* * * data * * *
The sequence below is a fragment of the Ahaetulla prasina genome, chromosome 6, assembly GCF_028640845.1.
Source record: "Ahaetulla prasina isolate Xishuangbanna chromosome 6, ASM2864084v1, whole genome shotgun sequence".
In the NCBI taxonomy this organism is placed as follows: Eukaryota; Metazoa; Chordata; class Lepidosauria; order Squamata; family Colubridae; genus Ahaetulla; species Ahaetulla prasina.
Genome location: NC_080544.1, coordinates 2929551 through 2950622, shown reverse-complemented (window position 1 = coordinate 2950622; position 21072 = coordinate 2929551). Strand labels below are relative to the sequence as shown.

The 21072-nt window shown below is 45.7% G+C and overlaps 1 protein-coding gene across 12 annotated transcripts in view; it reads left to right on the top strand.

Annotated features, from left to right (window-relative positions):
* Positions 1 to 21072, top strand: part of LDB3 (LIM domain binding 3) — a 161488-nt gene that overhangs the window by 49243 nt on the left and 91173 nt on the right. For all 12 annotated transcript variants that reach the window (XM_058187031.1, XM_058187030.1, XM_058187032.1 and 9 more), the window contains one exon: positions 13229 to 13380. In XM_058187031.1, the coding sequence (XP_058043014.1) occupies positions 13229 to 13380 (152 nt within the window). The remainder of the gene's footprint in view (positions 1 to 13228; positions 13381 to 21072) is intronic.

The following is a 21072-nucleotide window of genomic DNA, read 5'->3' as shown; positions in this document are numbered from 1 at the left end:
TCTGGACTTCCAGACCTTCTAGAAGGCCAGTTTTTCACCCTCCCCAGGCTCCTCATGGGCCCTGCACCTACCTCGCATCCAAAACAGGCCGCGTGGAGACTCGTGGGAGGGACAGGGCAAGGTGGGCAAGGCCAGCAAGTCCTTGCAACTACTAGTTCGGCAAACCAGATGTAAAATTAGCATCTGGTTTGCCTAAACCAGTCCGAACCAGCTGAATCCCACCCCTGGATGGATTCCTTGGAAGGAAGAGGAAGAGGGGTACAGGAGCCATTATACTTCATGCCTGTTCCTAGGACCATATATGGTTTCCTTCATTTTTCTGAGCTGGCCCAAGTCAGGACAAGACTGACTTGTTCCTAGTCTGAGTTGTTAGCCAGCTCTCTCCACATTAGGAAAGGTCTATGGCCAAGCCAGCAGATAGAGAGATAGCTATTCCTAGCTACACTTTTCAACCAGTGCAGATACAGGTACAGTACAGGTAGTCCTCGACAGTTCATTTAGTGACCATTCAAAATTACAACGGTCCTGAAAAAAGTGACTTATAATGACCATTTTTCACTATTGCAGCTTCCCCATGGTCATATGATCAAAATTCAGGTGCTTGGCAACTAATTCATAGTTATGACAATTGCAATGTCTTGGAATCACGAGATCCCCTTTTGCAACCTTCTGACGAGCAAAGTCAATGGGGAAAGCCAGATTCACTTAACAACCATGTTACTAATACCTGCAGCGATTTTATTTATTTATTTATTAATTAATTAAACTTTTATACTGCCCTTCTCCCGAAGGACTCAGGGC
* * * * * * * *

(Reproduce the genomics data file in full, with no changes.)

The sequence below is a fragment of the Ahaetulla prasina genome, chromosome 6, assembly GCF_028640845.1.
Source record: "Ahaetulla prasina isolate Xishuangbanna chromosome 6, ASM2864084v1, whole genome shotgun sequence".
In the NCBI taxonomy this organism is placed as follows: Eukaryota; Metazoa; Chordata; class Lepidosauria; order Squamata; family Colubridae; genus Ahaetulla; species Ahaetulla prasina.
Genome location: NC_080544.1, coordinates 2929551 through 2950622, shown reverse-complemented (window position 1 = coordinate 2950622; position 21072 = coordinate 2929551). Strand labels below are relative to the sequence as shown.

The 21072-nt window shown below is 45.7% G+C and overlaps 1 protein-coding gene across 12 annotated transcripts in view; it reads left to right on the top strand.

Annotated features, from left to right (window-relative positions):
* Positions 1 to 21072, top strand: part of LDB3 (LIM domain binding 3) — a 161488-nt gene that overhangs the window by 49243 nt on the left and 91173 nt on the right. For all 12 annotated transcript variants that reach the window (XM_058187031.1, XM_058187030.1, XM_058187032.1 and 9 more), the window contains one exon: positions 13229 to 13380. In XM_058187031.1, the coding sequence (XP_058043014.1) occupies positions 13229 to 13380 (152 nt within the window). The remainder of the gene's footprint in view (positions 1 to 13228; positions 13381 to 21072) is intronic.

The following is a 21072-nucleotide window of genomic DNA, read 5'->3' as shown; positions in this document are numbered from 1 at the left end:
TCTGGACTTCCAGACCTTCTAGAAGGCCAGTTTTTCACCCTCCCCAGGCTCCTCATGGGCCCTGCACCTACCTCGCATCCAAAACAGGCCGCGTGGAGACTCGTGGGAGGGACAGGGCAAGGTGGGCAAGGCCAGCAAGTCCTTGCAACTACTAGTTCGGCAAACCAGATGTAAAATTAGCATCTGGTTTGCCTAAACCAGTCCGAACCAGCTGAATCCCACCCCTGGATGGATTCCTTGGAAGGAAGAGGAAGAGGGGTACAGGAGCCATTATACTTCATGCCTGTTCCTAGGACCATATATGGTTTCCTTCATTTTTCTGAGCTGGCCCAAGTCAGGACAAGACTGACTTGTTCCTAGTCTGAGTTGTTAGCCAGCTCTCTCCACATTAGGAAAGGTCTATGGCCAAGCCAGCAGATAGAGAGATAGCTATTCCTAGCTACACTTTTCAACCAGTGCAGATACAGGTACAGTACAGGTAGTCCTCGACAGTTCATTTAGTGACCATTCAAAATTACAACGGTCCTGAAAAAAGTGACTTATAATGACCATTTTTCACTATTGCAGCTTCCCCATGGTCATATGATCAAAATTCAGGTGCTTGGCAACTAATTCATAGTTATGACAATTGCAATGTCTTGGAATCACGAGATCCCCTTTTGCAACCTTCTGACGAGCAAAGTCAATGGGGAAAGCCAGATTCACTTAACAACCATGTTACTAATACCTGCAGCGATTTTATTTATTTATTTATTAATTAATTAAACTTTTATACTGCCCTTCTCCCGAAGGACTCAGGGC